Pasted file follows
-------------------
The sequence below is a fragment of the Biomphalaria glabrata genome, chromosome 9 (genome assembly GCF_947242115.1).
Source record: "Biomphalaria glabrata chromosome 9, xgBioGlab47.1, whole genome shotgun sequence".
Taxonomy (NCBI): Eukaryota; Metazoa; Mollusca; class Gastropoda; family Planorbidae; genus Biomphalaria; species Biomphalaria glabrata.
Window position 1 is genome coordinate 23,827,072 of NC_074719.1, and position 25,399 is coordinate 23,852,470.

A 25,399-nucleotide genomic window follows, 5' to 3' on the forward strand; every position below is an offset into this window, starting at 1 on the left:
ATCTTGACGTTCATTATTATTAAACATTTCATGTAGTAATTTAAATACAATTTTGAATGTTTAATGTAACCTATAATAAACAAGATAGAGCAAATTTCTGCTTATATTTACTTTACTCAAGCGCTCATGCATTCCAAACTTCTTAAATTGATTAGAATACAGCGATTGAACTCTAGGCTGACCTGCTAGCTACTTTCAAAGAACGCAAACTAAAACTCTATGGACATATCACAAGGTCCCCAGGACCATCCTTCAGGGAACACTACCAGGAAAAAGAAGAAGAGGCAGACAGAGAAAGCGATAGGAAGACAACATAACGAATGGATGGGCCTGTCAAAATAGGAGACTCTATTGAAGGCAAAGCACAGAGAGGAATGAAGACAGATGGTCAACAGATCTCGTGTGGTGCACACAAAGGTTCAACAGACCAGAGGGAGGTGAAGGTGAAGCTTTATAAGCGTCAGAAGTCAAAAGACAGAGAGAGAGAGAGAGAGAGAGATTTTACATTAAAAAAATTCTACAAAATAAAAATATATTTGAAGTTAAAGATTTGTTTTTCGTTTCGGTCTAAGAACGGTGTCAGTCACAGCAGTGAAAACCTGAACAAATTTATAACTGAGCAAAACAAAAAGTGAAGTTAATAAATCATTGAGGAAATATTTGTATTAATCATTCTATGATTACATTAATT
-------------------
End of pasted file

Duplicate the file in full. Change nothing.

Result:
The sequence below is a fragment of the Biomphalaria glabrata genome, chromosome 9 (genome assembly GCF_947242115.1).
Source record: "Biomphalaria glabrata chromosome 9, xgBioGlab47.1, whole genome shotgun sequence".
Taxonomy (NCBI): Eukaryota; Metazoa; Mollusca; class Gastropoda; family Planorbidae; genus Biomphalaria; species Biomphalaria glabrata.
Window position 1 is genome coordinate 23,827,072 of NC_074719.1, and position 25,399 is coordinate 23,852,470.

A 25,399-nucleotide genomic window follows, 5' to 3' on the forward strand; every position below is an offset into this window, starting at 1 on the left:
ATCTTGACGTTCATTATTATTAAACATTTCATGTAGTAATTTAAATACAATTTTGAATGTTTAATGTAACCTATAATAAACAAGATAGAGCAAATTTCTGCTTATATTTACTTTACTCAAGCGCTCATGCATTCCAAACTTCTTAAATTGATTAGAATACAGCGATTGAACTCTAGGCTGACCTGCTAGCTACTTTCAAAGAACGCAAACTAAAACTCTATGGACATATCACAAGGTCCCCAGGACCATCCTTCAGGGAACACTACCAGGAAAAAGAAGAAGAGGCAGACAGAGAAAGCGATAGGAAGACAACATAACGAATGGATGGGCCTGTCAAAATAGGAGACTCTATTGAAGGCAAAGCACAGAGAGGAATGAAGACAGATGGTCAACAGATCTCGTGTGGTGCACACAAAGGTTCAACAGACCAGAGGGAGGTGAAGGTGAAGCTTTATAAGCGTCAGAAGTCAAAAGACAGAGAGAGAGAGAGAGAGAGAGATTTTACATTAAAAAAATTCTACAAAATAAAAATATATTTGAAGTTAAAGATTTGTTTTTCGTTTCGGTCTAAGAACGGTGTCAGTCACAGCAGTGAAAACCTGAACAAATTTATAACTGAGCAAAACAAAAAGTGAAGTTAATAAATCATTGAGGAAATATTTGTATTAATCATTCTATGATTACATTAATT